Listening to the Language of Beads

Listening to the Language of Beads: Necessity and Beauty

Fiber arts, art made by marginalized people, and art meant to fill a utilitarian purpose or created with make-do materials are often overlooked by the art world. That can sometimes be said of beads and jewelry as well. I grew up around quilts and antiques, many of them primitive, both beautiful and useful, and meant to be cared for, repaired and passed down. I value those qualities and appreciate the people who make that art. I was excited to see that quilts from Gee’s Bend are the inspiration for Art Bead Scene Journey #3. I saw the touring exhibit some years ago when it was in Wisconsin. I had a great time looking at these beautiful quilts and deciding how to use beads to translate them into jewelry. My bead stash did not let me down!

My first piece was inspired by Loretta Pettway’s Housetop variation (2004).

For inspiration only – Loretta Pettway quilt (2004) Housetop variation

Loretta, born in 1942, has described her early life as full of a lot of hard work, not much of a childhood and many hardships. She prayed to be lifted out of that life, and said she was. This quilt, made in 2004, reads as so full of joy to me. I hope it is because her life was full of joy by then and not only due to my own frame of reference.

Rainbow art bead by Tera Belinsky-Yoder of Beadygirl Beads

When I looked at this quilt, I saw red, white, round, rainbow. I had recently purchased a small strand of red vintage plastic graduated round beads from Shipwreck Dandy Supply. I had a Beadygirl Beads rainbow colored lampwork bead by Tera Belinsky-Yoder. I knew I had a red plastic donut. In looking for that, I found the little semi-opaque white donuts and the white connector. The design was coming together nicely! I added the turquoise square as a nod to the one turquoise strip in the quilt. The blue floral fabric just fades into the background for me, but the more vibrant blue in the rainbow fabric stands out, so I chose a blue clasp at the back.

The second quilt that inspired a creation for this post is Strips – “Nine Patch” Variation (1950s) by Emma Mae Hall Pettway. Although the colors of red, green and white seemed to be the key colors here, it was the one strip of pastels that jumped out at me.

For inspiration only – Strips – “Nine Patch” Variation (1950s) by Emma Mae Hall Pettway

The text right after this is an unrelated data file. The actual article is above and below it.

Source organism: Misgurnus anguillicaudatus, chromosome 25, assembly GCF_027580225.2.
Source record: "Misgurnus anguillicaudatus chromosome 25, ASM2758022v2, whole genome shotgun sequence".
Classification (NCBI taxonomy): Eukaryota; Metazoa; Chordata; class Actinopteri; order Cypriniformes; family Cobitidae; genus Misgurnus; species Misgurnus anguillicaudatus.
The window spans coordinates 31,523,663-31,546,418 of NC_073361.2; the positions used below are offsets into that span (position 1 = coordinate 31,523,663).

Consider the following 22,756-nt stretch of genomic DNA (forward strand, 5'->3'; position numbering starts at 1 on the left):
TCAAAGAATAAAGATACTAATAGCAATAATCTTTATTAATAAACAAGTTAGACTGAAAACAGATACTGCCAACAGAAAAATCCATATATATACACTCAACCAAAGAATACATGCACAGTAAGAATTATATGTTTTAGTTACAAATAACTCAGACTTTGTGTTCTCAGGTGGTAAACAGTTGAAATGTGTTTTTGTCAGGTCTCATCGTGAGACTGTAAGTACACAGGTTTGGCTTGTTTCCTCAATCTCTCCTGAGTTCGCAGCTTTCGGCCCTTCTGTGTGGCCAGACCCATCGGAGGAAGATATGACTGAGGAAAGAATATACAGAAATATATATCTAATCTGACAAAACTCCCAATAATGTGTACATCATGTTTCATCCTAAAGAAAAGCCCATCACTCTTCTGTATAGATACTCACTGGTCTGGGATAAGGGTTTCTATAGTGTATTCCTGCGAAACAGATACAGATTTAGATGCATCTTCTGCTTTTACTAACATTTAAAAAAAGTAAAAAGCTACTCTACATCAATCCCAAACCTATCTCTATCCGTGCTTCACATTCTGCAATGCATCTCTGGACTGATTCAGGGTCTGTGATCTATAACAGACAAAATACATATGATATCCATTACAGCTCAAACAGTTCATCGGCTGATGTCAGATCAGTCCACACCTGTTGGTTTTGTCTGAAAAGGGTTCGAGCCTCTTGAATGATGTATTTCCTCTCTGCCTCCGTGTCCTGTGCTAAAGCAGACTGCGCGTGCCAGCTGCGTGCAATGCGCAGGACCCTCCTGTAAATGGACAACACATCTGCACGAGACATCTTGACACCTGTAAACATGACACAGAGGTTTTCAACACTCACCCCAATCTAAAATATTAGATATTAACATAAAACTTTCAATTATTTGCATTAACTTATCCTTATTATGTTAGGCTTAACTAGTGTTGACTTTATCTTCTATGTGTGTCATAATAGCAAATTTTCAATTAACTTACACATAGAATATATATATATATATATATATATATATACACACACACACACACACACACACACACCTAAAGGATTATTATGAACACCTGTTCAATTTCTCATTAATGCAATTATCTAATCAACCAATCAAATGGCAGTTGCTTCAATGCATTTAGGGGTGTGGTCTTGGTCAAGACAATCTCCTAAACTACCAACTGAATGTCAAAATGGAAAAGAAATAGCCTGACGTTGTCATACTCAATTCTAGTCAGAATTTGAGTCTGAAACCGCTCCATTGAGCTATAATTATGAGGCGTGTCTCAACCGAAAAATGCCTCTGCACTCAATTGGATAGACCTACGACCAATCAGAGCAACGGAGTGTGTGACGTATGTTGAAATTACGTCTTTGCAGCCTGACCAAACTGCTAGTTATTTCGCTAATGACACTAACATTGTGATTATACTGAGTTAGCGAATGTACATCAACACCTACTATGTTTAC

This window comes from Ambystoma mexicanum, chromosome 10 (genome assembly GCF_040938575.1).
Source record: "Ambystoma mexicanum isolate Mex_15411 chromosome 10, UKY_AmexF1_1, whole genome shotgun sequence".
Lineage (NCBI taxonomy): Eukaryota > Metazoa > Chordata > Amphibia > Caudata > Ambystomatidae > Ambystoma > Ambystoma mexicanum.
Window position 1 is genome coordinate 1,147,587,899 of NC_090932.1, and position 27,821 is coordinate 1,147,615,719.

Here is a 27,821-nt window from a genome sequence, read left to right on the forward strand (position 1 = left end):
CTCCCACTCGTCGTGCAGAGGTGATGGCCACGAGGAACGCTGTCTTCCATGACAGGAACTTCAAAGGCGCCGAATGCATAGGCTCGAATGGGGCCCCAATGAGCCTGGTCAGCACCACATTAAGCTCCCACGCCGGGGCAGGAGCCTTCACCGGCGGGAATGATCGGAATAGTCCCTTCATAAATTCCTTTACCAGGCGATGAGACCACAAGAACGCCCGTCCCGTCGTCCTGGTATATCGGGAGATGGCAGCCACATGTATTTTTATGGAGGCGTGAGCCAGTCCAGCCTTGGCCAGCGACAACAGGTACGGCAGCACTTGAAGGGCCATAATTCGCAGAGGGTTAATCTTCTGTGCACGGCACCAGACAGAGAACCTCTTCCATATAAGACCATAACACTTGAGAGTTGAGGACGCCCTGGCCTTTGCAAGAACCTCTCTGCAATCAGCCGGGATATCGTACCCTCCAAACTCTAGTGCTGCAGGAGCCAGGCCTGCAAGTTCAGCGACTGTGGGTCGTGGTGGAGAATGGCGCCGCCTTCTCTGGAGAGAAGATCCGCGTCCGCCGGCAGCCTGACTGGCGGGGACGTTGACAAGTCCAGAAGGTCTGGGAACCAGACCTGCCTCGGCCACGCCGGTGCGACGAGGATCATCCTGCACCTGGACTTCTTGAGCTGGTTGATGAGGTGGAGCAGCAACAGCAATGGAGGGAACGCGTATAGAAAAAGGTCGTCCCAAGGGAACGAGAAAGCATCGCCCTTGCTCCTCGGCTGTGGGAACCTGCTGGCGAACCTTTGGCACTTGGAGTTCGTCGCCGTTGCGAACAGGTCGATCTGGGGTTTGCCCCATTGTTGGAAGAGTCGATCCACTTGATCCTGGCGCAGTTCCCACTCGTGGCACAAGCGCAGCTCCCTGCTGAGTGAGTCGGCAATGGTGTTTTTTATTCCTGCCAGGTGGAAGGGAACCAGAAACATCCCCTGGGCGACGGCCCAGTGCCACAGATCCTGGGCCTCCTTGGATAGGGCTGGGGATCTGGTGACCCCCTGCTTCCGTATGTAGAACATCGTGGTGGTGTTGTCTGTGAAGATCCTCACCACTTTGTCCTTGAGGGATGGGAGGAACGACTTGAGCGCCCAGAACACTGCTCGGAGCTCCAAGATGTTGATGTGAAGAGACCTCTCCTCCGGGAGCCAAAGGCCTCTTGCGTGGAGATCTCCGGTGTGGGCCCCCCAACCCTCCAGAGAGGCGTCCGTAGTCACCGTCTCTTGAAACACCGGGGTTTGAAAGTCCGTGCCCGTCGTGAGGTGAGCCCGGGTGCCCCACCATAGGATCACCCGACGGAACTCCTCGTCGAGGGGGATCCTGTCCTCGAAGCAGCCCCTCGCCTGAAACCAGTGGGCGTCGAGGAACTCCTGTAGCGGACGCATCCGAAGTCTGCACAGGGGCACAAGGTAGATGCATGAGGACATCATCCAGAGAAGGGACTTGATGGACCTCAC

I tend to use a lot of bright colors, but soft pastels all together really charm me. Years ago, I fell in love with a strand of pastel tab beads by Sally Sutherland Designs (back when she went by the shop name Soul Silver) and just took them out to look at them once in a while. When I saw that strip of fabric, I knew those beads had found their project.

Pastel tab beads by Sally Sutherland Designs

I’ve been collecting various vintage metal flowers intending to do some stacked pendants and assemblage pieces. When I came upon the pink vintage plastic flowers (that remind me of quilling) it was time to practice a layered look that I’ve been wanting to try. I checked out Heather DeSimone’s book Create Three Dimensional Jewelry for tips to make my pendant.

Adorable square pink floral beads and white rounds were repurposed from a destash necklace. Czech and vintage glass finish out the piece with a TierraCast toggle clasp. The blue and cream beads at the back keep the piece from being too cloying for me.

I loved making these pieces. It was fun to find what grabbed my attention from the quilts and which art beads that brought to mind. See where your Art Journey takes you, and then go to the Art Bead Scene Lounge Facebook page and post in the Journey #3 album.

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6 Comment

  1. Reply
    Erin L Prais-Hintz
    April 10, 2020 at 11:54 am

    You are absolutely brilliant! These are the perfect embodiment of these primitive art quilts! So very grateful to have your voice speaking the Language of Beads! This really made me smile today. Enjoy the day! Erin

  2. […] My first post of makes as a regular contributor to the Art Bead Scene is up! It was really fun making pieces inspired by Gee’s Bend quilts, which I love. Check it out here. […]

  3. Reply
    loralee Kolton
    April 12, 2020 at 11:33 am

    Beautiful designs! I’m crazy about the first one especially and love that you used a solid white focal in front – such impact!

  4. Reply
    Loralee Kolton
    April 12, 2020 at 11:37 am

    Beautiful designs! I especially love the addition of the solid white focal on the first necklace – a wonderful impact!

  5. Reply
    Sarajo Wentling
    April 13, 2020 at 3:15 pm

    I just adore both of these necklaces, Ann. I love that white focal bead and how you pulled everything together in that first necklace. I think your design is just as joyful as the quilt that inspired it! The bright green and red in the Strips 9 patch variation quilt are hard to see past in many ways so I think it’s fabulous that you zeroed in on that pastel strip. Sally’s tab beads truly were perfect for this inspiration and I like how you pulled in the green at the back. Such a fun design you came up with!

  6. […] things I made based on the Gee’s Bend quilts inspiration for Art Journey #3 were in my post last week. It’s not unusual that I get very excited about the first ideas I have for a challenge, […]

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